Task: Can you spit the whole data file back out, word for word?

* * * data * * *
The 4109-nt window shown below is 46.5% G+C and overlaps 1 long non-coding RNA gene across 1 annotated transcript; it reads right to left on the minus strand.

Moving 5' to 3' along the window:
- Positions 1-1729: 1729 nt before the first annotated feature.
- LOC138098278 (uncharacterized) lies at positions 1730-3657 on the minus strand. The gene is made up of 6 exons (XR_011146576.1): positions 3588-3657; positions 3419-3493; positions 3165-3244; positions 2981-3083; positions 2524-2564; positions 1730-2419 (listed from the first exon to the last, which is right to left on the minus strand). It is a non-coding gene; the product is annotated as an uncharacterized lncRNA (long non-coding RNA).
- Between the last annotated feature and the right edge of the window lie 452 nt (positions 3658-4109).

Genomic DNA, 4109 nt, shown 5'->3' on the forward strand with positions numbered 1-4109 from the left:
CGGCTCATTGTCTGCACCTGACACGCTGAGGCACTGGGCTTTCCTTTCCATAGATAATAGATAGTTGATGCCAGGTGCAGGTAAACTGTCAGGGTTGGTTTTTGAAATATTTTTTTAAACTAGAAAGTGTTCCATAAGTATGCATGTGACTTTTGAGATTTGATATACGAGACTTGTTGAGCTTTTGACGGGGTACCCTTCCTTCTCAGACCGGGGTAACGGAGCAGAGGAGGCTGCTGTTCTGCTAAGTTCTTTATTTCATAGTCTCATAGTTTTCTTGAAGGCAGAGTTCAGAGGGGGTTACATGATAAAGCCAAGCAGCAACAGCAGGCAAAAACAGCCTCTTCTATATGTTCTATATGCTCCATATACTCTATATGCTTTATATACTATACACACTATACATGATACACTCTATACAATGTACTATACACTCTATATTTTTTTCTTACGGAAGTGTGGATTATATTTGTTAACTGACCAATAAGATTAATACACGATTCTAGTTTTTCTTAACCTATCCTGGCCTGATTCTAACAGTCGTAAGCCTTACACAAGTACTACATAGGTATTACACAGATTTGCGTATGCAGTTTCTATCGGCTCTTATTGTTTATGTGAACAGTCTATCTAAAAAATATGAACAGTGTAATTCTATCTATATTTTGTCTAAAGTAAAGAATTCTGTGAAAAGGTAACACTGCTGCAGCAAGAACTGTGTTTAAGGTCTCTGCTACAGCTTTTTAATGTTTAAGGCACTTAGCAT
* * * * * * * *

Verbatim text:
The 4109-nt window shown below is 46.5% G+C and overlaps 1 long non-coding RNA gene across 1 annotated transcript; it reads right to left on the minus strand.

Moving 5' to 3' along the window:
- Positions 1-1729: 1729 nt before the first annotated feature.
- LOC138098278 (uncharacterized) lies at positions 1730-3657 on the minus strand. The gene is made up of 6 exons (XR_011146576.1): positions 3588-3657; positions 3419-3493; positions 3165-3244; positions 2981-3083; positions 2524-2564; positions 1730-2419 (listed from the first exon to the last, which is right to left on the minus strand). It is a non-coding gene; the product is annotated as an uncharacterized lncRNA (long non-coding RNA).
- Between the last annotated feature and the right edge of the window lie 452 nt (positions 3658-4109).

Genomic DNA, 4109 nt, shown 5'->3' on the forward strand with positions numbered 1-4109 from the left:
CGGCTCATTGTCTGCACCTGACACGCTGAGGCACTGGGCTTTCCTTTCCATAGATAATAGATAGTTGATGCCAGGTGCAGGTAAACTGTCAGGGTTGGTTTTTGAAATATTTTTTTAAACTAGAAAGTGTTCCATAAGTATGCATGTGACTTTTGAGATTTGATATACGAGACTTGTTGAGCTTTTGACGGGGTACCCTTCCTTCTCAGACCGGGGTAACGGAGCAGAGGAGGCTGCTGTTCTGCTAAGTTCTTTATTTCATAGTCTCATAGTTTTCTTGAAGGCAGAGTTCAGAGGGGGTTACATGATAAAGCCAAGCAGCAACAGCAGGCAAAAACAGCCTCTTCTATATGTTCTATATGCTCCATATACTCTATATGCTTTATATACTATACACACTATACATGATACACTCTATACAATGTACTATACACTCTATATTTTTTTCTTACGGAAGTGTGGATTATATTTGTTAACTGACCAATAAGATTAATACACGATTCTAGTTTTTCTTAACCTATCCTGGCCTGATTCTAACAGTCGTAAGCCTTACACAAGTACTACATAGGTATTACACAGATTTGCGTATGCAGTTTCTATCGGCTCTTATTGTTTATGTGAACAGTCTATCTAAAAAATATGAACAGTGTAATTCTATCTATATTTTGTCTAAAGTAAAGAATTCTGTGAAAAGGTAACACTGCTGCAGCAAGAACTGTGTTTAAGGTCTCTGCTACAGCTTTTTAATGTTTAAGGCACTTAGCAT